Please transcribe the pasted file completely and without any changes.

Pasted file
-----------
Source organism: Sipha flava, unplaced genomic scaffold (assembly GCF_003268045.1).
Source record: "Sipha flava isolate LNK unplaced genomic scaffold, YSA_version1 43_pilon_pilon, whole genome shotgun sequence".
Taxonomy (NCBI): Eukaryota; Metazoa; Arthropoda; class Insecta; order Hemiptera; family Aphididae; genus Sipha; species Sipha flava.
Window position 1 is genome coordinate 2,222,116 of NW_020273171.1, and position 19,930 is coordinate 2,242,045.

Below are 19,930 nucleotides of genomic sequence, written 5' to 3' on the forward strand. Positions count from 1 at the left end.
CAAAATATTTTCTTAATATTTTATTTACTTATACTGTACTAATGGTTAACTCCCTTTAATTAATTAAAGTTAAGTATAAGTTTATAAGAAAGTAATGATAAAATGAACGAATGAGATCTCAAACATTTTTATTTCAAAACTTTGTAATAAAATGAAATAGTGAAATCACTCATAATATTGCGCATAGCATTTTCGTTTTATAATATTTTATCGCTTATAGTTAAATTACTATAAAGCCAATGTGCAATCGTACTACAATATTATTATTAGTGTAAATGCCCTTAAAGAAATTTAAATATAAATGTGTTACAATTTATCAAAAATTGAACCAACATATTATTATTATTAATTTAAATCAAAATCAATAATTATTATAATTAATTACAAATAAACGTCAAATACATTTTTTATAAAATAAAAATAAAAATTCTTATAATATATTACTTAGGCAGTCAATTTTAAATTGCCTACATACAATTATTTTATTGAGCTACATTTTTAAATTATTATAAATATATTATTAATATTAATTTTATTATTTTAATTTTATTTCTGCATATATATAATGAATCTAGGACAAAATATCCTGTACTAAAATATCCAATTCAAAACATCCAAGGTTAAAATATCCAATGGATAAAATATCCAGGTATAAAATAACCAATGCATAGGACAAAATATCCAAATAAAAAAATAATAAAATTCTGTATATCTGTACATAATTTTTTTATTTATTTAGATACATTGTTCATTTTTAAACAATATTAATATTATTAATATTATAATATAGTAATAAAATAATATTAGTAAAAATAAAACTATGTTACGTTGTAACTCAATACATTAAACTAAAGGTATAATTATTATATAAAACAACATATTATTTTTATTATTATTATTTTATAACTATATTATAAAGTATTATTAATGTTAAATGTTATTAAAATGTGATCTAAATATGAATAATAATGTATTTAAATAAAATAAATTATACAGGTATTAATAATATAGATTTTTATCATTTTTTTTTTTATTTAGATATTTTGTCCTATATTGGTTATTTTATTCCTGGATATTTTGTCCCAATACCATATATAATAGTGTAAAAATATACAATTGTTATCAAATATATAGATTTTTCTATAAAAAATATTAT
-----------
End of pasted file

Source organism: Sipha flava, unplaced genomic scaffold (assembly GCF_003268045.1).
Source record: "Sipha flava isolate LNK unplaced genomic scaffold, YSA_version1 43_pilon_pilon, whole genome shotgun sequence".
Taxonomy (NCBI): Eukaryota; Metazoa; Arthropoda; class Insecta; order Hemiptera; family Aphididae; genus Sipha; species Sipha flava.
Window position 1 is genome coordinate 2,222,116 of NW_020273171.1, and position 19,930 is coordinate 2,242,045.

Below are 19,930 nucleotides of genomic sequence, written 5' to 3' on the forward strand. Positions count from 1 at the left end.
CAAAATATTTTCTTAATATTTTATTTACTTATACTGTACTAATGGTTAACTCCCTTTAATTAATTAAAGTTAAGTATAAGTTTATAAGAAAGTAATGATAAAATGAACGAATGAGATCTCAAACATTTTTATTTCAAAACTTTGTAATAAAATGAAATAGTGAAATCACTCATAATATTGCGCATAGCATTTTCGTTTTATAATATTTTATCGCTTATAGTTAAATTACTATAAAGCCAATGTGCAATCGTACTACAATATTATTATTAGTGTAAATGCCCTTAAAGAAATTTAAATATAAATGTGTTACAATTTATCAAAAATTGAACCAACATATTATTATTATTAATTTAAATCAAAATCAATAATTATTATAATTAATTACAAATAAACGTCAAATACATTTTTTATAAAATAAAAATAAAAATTCTTATAATATATTACTTAGGCAGTCAATTTTAAATTGCCTACATACAATTATTTTATTGAGCTACATTTTTAAATTATTATAAATATATTATTAATATTAATTTTATTATTTTAATTTTATTTCTGCATATATATAATGAATCTAGGACAAAATATCCTGTACTAAAATATCCAATTCAAAACATCCAAGGTTAAAATATCCAATGGATAAAATATCCAGGTATAAAATAACCAATGCATAGGACAAAATATCCAAATAAAAAAATAATAAAATTCTGTATATCTGTACATAATTTTTTTATTTATTTAGATACATTGTTCATTTTTAAACAATATTAATATTATTAATATTATAATATAGTAATAAAATAATATTAGTAAAAATAAAACTATGTTACGTTGTAACTCAATACATTAAACTAAAGGTATAATTATTATATAAAACAACATATTATTTTTATTATTATTATTTTATAACTATATTATAAAGTATTATTAATGTTAAATGTTATTAAAATGTGATCTAAATATGAATAATAATGTATTTAAATAAAATAAATTATACAGGTATTAATAATATAGATTTTTATCATTTTTTTTTTTATTTAGATATTTTGTCCTATATTGGTTATTTTATTCCTGGATATTTTGTCCCAATACCATATATAATAGTGTAAAAATATACAATTGTTATCAAATATATAGATTTTTCTATAAAAAATATTAT